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Improve Your Interview Process with Structured Interviews

By Sarah Beckett on May, 21 2019
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Sarah Beckett

However universal the challenges are, HR and hiring managers use a multitude of different tactics to mitigate the risk of a bad hire.
New talent acquisition solutions are hitting the market every day to help you screen candidates more effectively, use AI to predict success, and even search out passive candidates who aren’t looking for a job. 

In this post, we'll look at the following points:

  • How to restructure your current interview process
  • Getting buy-in from your hiring managers
  • How you can simplify your interview process


Getting Hiring Right

Everyone would agree that hiring is a critical step to managing and growing a company.

Most business leaders and HR professionals can probably share a horror story or two of a time they thought they were hiring a great candidate, but things didn’t turn out quite as they had planned.

And the costs associated with this bad decision, both monetarily and in terms of morale, are significant.

What is often overlooked, is what happens when you get your candidates into a room. Are candidates being evaluated fairly and is this done against real job-specific criteria?

Read on to find out some tactics that you can implement to base your hiring decisions more on demonstratable competencies rather than hypothetical factors.


Structuring Your Interview Process

Research has shown time and time again, that structuring your interview processes can have significant positive impacts on results.

According to Wired, structured interviews have been proven to predict performance about 26% of the time, much better than unstructured interviews (14%) or background checks (7%).

One tried and tested methodology is to take a competency-based approach to interviewing.

Competency-based, aka behavioral interview questions ensure that candidates are evaluated based on job-related requirements. Integrating competencies into your processes makes it easy to identify what questions should be asked and provides the standard against which candidates should be measured.

The objective is to make sure that all candidates being interviewed for the same role are asked the same questions and evaluated against the same set of standards.


Getting Buy-In

Like any new process or initiative, getting buy-in is critical to make sure your structured processes are adopted. Managers need to feel empowered to conduct structured interviews, so getting their buy-in is key.

When crafting your communications, it’s important to answer the question: What’s in it for me? Focus on highlighting the manager’s pain points and the costs associated with a bad hire. Then appeal to them with hard statistics and facts that highlight how a structured interview can help address their concerns.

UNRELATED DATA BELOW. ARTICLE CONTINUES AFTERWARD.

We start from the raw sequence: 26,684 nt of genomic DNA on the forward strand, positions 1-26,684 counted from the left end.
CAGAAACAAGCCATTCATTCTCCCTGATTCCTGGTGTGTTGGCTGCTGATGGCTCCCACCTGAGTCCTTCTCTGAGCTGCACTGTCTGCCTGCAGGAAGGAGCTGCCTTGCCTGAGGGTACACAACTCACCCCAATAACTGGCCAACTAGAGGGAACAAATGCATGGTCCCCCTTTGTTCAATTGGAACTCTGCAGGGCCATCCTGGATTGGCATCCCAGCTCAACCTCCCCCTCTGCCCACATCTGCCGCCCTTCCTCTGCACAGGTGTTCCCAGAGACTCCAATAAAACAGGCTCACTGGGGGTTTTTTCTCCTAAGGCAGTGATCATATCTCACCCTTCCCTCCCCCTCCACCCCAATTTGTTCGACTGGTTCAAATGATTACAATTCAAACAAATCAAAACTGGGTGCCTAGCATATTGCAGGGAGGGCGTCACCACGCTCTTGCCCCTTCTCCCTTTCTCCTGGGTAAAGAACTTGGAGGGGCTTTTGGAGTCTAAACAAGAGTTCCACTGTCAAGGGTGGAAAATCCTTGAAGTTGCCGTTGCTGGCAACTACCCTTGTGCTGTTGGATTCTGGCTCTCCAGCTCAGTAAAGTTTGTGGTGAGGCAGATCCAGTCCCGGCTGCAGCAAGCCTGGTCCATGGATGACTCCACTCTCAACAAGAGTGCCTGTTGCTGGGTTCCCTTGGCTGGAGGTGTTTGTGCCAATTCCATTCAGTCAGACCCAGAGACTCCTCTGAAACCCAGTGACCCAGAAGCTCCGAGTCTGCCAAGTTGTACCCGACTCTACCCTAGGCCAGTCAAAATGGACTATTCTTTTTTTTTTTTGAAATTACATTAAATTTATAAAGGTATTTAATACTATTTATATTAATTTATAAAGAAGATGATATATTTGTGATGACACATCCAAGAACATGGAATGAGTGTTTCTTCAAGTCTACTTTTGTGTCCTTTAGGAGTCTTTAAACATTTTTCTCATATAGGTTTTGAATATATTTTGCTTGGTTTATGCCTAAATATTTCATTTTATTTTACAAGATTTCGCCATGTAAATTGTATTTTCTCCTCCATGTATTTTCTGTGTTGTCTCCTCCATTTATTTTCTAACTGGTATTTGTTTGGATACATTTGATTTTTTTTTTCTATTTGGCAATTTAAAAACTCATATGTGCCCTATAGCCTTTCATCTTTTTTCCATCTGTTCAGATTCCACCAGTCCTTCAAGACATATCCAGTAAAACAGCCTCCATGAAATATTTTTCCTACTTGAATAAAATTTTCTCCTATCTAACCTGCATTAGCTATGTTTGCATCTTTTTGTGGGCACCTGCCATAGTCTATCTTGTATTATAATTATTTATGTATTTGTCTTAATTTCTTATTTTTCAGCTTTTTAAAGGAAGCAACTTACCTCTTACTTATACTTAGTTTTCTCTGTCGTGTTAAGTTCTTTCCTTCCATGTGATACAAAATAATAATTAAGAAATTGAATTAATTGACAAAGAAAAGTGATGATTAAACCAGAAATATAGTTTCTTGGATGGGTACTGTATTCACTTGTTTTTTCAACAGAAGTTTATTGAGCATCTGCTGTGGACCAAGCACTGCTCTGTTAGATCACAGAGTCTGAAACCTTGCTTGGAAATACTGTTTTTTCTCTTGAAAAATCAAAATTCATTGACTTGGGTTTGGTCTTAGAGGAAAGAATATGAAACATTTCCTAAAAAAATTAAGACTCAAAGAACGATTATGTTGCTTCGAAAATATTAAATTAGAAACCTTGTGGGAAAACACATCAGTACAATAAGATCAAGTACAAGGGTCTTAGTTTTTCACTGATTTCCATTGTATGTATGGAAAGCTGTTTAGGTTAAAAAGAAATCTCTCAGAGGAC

If you are looking at a competency-based approach, there is lot of data to back up how competencies will help solve the problem.

Not only will competency interviews ensure you stay focused on job-related requirements, but research has shown that that companies that use competency interviewing are 55% more likely to see growth within the company and 37% more likely to see a reduction in turnover.

This solves the managers’ main problems of how to conduct an interview. It can also help address any future worries they may have around growing the team and creating a great group of people to work with.


Simplify Your Process

Make it easy on yourself. Find a solution that will help you operationalize your structured approach in a way that it won’t bog down your hiring managers.

For example, in our software, CompetencyCore, competencies are put into action immediately with a large bank of interview questions pre-mapped to competencies that your hiring managers can turn into interview guides in minutes.

Providing managers with guides complete with tips on how to run your interviews and evaluate candidates can give those unfamiliar with hiring practices, an easy-to-follow process for conducting an interview. Check out our sample hiring guides here

The standardization and measurement of the hiring guides also makes it easier for comparison between candidates in the case of multiple interviewers or interviews that span locations and times. The decisions maker can review the ratings to determine the candidate they feel will be the best fit for the company.

Take a sneak peek at how to easily create quality interview guides!


Next Steps

Want to see how you can improve your hiring processes with a competency-based approach?

Click the button below to access our Complete Guide to Running Competency-based Interviews PDF (no information required). 

View the Guide →


Post last updated: June 25, 2020.